You will notice that there isn't a flour bin. Which makes me think that this is probably an early Hoosier, because every other Hoosier I've seen has a flour bin. I found the sugar jar, but there simply isn't a spot for a flour bin.

One unique feature of this Hoosier is the etched glass. One of the panels was broken, so Kev and I made a pattern and etched a new glass. Kev also made the tambour doors--because the old ones were shot. He did a pretty good job, but they still don't work very well.

Another unique feature of this cabinet is how the top attaches to the base. Most have a tin hinge, but this one has a block of wood and a long pin that goes from the top piece to the bottom.

Kev and I put new legs on the Hoosier last year. The original legs were gone, and Grandad had jerry-rigged a new base--a solid base make of a 2 x 4. When we went to put leg on, I ordered the only ones I could find made for Hoosier cabinet, however...they didn't fit. The original legs must have had a pin that went up into corner reinforcements and attached that way. So, we jerry-rigged our new legs to fit.

We spent a lot of time restoring the Hoosier, and we both take a lot of pride in this cabinet. I've got it decorated with old canning jars and other kitchen stuff. Inside, I keep Kevin's Grandma's china and other pretty dishes.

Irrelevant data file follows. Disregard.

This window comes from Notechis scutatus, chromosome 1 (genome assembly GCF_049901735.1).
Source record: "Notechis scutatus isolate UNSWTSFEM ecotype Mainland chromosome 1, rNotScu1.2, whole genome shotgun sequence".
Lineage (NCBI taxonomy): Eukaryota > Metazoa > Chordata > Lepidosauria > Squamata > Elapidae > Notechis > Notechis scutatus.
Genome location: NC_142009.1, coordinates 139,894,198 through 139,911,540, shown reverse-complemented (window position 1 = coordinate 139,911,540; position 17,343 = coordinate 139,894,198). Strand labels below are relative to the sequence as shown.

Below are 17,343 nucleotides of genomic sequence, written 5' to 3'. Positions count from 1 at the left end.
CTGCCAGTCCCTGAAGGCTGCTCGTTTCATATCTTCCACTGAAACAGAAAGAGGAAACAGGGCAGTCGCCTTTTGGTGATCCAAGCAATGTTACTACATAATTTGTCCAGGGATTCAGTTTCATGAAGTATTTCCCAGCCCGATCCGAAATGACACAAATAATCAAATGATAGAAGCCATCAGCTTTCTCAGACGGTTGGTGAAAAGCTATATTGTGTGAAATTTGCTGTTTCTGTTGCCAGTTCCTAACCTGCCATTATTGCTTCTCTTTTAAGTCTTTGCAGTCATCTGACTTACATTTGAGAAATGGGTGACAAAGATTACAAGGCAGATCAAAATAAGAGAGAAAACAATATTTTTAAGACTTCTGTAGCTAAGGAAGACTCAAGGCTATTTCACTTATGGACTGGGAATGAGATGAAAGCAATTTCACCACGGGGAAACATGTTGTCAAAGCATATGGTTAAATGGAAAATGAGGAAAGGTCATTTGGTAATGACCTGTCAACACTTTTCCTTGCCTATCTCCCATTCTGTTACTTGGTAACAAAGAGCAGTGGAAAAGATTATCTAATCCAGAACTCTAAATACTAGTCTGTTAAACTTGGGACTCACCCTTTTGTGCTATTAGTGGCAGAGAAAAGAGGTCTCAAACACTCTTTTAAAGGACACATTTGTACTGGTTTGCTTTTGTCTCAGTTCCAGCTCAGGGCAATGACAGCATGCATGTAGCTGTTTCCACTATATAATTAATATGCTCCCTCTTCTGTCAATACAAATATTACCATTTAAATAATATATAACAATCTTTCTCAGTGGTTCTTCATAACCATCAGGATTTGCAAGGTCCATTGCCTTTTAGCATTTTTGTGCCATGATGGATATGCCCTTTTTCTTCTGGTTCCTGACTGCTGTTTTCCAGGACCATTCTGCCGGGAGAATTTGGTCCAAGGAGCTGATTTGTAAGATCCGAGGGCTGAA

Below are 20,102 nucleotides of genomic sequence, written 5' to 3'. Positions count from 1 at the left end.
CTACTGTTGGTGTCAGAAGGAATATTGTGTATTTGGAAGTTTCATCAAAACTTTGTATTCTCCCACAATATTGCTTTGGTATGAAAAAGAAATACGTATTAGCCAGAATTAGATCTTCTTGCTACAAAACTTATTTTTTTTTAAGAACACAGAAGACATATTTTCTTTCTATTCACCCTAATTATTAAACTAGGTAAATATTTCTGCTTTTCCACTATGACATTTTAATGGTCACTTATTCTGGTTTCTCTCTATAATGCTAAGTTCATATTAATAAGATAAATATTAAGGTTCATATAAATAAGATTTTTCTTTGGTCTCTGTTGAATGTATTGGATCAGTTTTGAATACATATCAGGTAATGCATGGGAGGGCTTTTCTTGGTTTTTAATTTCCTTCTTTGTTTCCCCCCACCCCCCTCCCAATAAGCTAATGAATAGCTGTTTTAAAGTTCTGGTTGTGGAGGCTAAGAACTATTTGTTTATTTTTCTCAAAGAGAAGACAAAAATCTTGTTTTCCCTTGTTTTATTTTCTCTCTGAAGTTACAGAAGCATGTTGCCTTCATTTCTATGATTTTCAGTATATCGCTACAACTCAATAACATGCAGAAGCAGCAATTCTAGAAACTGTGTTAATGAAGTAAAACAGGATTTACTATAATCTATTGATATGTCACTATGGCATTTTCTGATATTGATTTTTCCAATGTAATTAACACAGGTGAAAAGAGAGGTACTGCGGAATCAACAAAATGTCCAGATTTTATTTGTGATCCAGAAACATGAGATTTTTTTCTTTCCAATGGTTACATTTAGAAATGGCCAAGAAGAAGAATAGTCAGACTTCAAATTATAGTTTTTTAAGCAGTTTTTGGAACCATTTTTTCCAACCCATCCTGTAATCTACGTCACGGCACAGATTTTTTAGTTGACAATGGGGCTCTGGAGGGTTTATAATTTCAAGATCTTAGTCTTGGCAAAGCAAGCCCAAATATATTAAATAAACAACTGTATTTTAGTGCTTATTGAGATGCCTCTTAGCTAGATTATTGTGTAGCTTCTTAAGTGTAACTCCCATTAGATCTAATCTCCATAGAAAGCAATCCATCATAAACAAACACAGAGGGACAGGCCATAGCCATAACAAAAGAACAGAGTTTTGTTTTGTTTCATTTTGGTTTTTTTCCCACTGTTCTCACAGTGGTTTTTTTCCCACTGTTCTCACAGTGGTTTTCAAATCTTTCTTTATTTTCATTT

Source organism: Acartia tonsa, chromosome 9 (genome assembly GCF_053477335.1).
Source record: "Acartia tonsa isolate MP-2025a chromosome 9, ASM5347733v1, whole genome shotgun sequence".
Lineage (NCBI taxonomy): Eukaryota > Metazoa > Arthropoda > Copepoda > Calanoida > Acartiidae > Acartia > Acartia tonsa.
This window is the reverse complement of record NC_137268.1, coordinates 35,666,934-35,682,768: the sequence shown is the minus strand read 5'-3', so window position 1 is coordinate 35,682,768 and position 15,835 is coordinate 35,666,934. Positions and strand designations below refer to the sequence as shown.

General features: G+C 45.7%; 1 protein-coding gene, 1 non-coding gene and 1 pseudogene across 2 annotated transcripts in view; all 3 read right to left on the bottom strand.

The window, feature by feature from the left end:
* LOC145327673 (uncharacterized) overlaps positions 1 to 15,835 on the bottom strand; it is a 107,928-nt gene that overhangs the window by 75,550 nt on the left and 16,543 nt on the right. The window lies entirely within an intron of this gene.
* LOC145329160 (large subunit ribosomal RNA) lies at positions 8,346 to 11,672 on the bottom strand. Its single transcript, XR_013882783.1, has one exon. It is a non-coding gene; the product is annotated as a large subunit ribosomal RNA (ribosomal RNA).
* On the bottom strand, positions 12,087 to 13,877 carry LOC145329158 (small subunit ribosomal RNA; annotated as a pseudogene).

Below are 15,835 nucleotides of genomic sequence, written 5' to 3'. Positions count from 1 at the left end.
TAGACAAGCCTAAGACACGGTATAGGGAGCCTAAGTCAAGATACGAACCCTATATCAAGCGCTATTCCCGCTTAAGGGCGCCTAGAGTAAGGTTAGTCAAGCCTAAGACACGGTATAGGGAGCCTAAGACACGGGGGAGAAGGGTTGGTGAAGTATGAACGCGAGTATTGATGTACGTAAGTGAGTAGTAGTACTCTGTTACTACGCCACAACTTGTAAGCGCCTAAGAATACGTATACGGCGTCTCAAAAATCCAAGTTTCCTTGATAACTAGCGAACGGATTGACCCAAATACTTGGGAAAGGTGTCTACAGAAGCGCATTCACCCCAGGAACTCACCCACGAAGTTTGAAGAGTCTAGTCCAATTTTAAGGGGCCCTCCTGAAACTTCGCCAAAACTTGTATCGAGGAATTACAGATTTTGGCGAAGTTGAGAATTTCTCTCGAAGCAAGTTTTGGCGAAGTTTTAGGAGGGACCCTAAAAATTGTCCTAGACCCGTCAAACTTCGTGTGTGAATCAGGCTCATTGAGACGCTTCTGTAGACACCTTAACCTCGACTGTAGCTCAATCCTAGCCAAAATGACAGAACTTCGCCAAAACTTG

Like I said, it's one of my most prized possessions, not only for the work we put into it, but also because I can remember this cabinet being in Grandma' kitchen, and I remember her using it--every day. Just another tie to the past.

kitchen decorations

Welcome to another edition of "Shelly's pictures of old crap".

Exciting isn't it.

But, in all honesty, I like old crap, always have. Actually, I should say that I like best old crap when it has a family connection. But any old crap will do...
This is an old lamp that I rescued from Grandma and Grandpa's house. It's a reading lamp instead of just a regular old oil lamp. It has a round wick and a metal flame diffuser. I guess it was supposed to be better for reading than just a regular old lamp. To be hones though, I can't tell that it puts out any more light than a regular oil lamp. And, yes, I've used this lamp. We used it on Christmas Eve when the electricity went out. This lamp sat for 30 years on a window sill in Grandma's laundry room--which we called "The Back Porch". (It was called that because once upon a time, it was the Back Porch. It had been enclosed long before G&G moved there, but it kept that name. Tradition, don' cha' know.)